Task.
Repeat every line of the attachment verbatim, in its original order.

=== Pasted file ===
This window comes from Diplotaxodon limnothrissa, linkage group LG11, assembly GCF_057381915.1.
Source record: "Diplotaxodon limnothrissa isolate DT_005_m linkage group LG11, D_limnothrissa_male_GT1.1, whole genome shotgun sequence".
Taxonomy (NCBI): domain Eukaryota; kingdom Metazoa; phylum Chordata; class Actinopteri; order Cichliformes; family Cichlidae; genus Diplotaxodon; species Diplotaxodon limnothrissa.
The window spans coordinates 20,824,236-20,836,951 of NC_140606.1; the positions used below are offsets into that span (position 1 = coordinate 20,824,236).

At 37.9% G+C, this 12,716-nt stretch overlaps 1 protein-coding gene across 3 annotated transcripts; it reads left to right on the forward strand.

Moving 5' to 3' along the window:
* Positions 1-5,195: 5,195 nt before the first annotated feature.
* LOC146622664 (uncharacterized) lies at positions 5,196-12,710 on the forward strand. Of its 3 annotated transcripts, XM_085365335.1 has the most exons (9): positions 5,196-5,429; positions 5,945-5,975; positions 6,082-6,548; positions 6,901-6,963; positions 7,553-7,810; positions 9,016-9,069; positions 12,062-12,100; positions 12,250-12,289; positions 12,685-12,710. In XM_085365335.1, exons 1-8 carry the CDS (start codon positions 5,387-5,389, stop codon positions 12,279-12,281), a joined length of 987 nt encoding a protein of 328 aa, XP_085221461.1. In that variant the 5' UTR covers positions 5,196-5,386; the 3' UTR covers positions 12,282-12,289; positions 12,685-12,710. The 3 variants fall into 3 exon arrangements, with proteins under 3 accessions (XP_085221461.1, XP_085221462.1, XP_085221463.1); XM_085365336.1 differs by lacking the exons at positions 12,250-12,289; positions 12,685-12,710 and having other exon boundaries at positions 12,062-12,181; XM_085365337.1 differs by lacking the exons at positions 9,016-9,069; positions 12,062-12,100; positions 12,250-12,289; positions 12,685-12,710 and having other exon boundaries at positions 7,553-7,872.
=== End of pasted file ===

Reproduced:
This window comes from Diplotaxodon limnothrissa, linkage group LG11, assembly GCF_057381915.1.
Source record: "Diplotaxodon limnothrissa isolate DT_005_m linkage group LG11, D_limnothrissa_male_GT1.1, whole genome shotgun sequence".
Taxonomy (NCBI): domain Eukaryota; kingdom Metazoa; phylum Chordata; class Actinopteri; order Cichliformes; family Cichlidae; genus Diplotaxodon; species Diplotaxodon limnothrissa.
The window spans coordinates 20,824,236-20,836,951 of NC_140606.1; the positions used below are offsets into that span (position 1 = coordinate 20,824,236).

At 37.9% G+C, this 12,716-nt stretch overlaps 1 protein-coding gene across 3 annotated transcripts; it reads left to right on the forward strand.

Moving 5' to 3' along the window:
* Positions 1-5,195: 5,195 nt before the first annotated feature.
* LOC146622664 (uncharacterized) lies at positions 5,196-12,710 on the forward strand. Of its 3 annotated transcripts, XM_085365335.1 has the most exons (9): positions 5,196-5,429; positions 5,945-5,975; positions 6,082-6,548; positions 6,901-6,963; positions 7,553-7,810; positions 9,016-9,069; positions 12,062-12,100; positions 12,250-12,289; positions 12,685-12,710. In XM_085365335.1, exons 1-8 carry the CDS (start codon positions 5,387-5,389, stop codon positions 12,279-12,281), a joined length of 987 nt encoding a protein of 328 aa, XP_085221461.1. In that variant the 5' UTR covers positions 5,196-5,386; the 3' UTR covers positions 12,282-12,289; positions 12,685-12,710. The 3 variants fall into 3 exon arrangements, with proteins under 3 accessions (XP_085221461.1, XP_085221462.1, XP_085221463.1); XM_085365336.1 differs by lacking the exons at positions 12,250-12,289; positions 12,685-12,710 and having other exon boundaries at positions 12,062-12,181; XM_085365337.1 differs by lacking the exons at positions 9,016-9,069; positions 12,062-12,100; positions 12,250-12,289; positions 12,685-12,710 and having other exon boundaries at positions 7,553-7,872.